The King of Kings is the Greatest Story Ever Told as only Cecil B. DeMille could tell it. In 1927, working with one of the biggest budgets in Hollywood history, DeMille spun the life and Passion of Christ into a silent-era blockbuster. Featuring text drawn directly from the Bible, a cast of thousands, and the great showman’s singular cinematic bag of tricks, The King of Kings is at once spectacular and deeply reverent—part Gospel, part Technicolor epic. —The Criterion Collection
An actor and general manager with his mother’s theatrical troupe since the mid-1900s, Cecil B. DeMille formed a filmmaking partnership in 1913 with vaudeville artist Jesse L. Lasky and businessman Samuel Goldfish (soon to be known as Samuel Goldwyn). Their first venture was The Squaw Man (1914), which DeMille co-directed, co-wrote and co-produced with Oscar Apfel. This successful and elaborate six-reeler launched DeMille on a lifelong career in films. His first solo effort was the Western The Virginian (1914), which he also co-scripted. He edited and wrote (or co-wrote) almost all his successful films, with the notable exception of the popular melodrama The Cheat (1915). Writer Jeanie Macpherson began working for DeMille in 1914 with The Captive (1915), and wrote most of his later silent films: hits that included witty romantic farces (Don’t Change Your Husband); epic morality tales that combined modern dramas with visions of history (Joan the Woman 1916 read more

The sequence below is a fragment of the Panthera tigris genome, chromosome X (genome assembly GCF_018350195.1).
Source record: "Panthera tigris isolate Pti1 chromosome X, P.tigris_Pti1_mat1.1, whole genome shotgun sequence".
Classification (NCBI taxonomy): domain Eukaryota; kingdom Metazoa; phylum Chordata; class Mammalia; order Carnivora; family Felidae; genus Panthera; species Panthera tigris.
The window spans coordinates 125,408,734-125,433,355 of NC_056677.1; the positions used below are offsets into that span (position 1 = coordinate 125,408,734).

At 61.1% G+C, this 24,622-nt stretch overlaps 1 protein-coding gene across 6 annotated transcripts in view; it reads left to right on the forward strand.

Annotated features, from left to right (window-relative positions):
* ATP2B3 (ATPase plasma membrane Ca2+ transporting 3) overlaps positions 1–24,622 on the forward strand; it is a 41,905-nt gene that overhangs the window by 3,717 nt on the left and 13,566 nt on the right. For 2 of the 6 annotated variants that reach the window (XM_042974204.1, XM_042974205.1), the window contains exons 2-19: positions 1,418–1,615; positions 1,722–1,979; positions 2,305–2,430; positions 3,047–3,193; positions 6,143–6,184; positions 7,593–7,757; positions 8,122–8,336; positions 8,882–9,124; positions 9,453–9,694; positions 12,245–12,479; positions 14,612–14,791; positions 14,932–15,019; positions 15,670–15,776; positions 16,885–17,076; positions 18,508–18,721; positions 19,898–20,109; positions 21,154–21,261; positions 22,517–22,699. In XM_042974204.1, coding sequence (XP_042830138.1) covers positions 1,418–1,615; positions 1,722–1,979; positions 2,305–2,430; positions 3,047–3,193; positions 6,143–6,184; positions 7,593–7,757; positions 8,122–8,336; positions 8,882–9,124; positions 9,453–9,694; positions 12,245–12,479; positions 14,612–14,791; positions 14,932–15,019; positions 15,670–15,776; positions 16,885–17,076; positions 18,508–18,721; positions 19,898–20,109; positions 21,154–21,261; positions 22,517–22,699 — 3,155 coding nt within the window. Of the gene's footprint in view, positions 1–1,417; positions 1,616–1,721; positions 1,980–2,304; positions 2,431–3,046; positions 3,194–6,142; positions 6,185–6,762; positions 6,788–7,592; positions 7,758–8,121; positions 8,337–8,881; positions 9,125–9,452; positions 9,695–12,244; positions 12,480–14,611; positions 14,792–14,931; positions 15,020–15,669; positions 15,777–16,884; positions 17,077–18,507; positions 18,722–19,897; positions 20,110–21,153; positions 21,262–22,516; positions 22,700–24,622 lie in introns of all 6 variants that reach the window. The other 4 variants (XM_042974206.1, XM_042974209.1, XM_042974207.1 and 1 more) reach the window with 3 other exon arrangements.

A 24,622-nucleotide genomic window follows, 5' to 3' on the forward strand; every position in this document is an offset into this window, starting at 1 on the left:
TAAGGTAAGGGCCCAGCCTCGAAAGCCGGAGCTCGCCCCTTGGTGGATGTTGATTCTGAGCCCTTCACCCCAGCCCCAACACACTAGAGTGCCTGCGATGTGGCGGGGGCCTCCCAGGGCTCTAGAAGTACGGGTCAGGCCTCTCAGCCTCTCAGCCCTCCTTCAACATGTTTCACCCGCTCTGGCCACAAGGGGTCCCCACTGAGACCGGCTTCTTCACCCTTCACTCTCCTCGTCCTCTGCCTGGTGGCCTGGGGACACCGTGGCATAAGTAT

We all know that this movie is 100% Propaganda to instill the White Image of Christ into the subconcious of many people in the theatre at the time of 1927. Come on we all know that Cecil B Demille was a Freemason. But for a propaganda film, BEAUTIFUL CINEMATOGRAPHY and SPECIAL EFFECTS for it's time! The SCORE from the Criterion Version is outstanding. What else can I say it was pretty EPIC!
I've heard others refer to this film as schmaltzy, which is a great word to sum it up. This is big-budget, high gloss Hollywood filmmaking, but for what its worth, an important and intriguing piece of cinematic history. The opening and closing in their 1927 two-strip Technicolor are glorious, and the way Jesus is shot, usually with a halo and an ethereal glow, are well worth your time.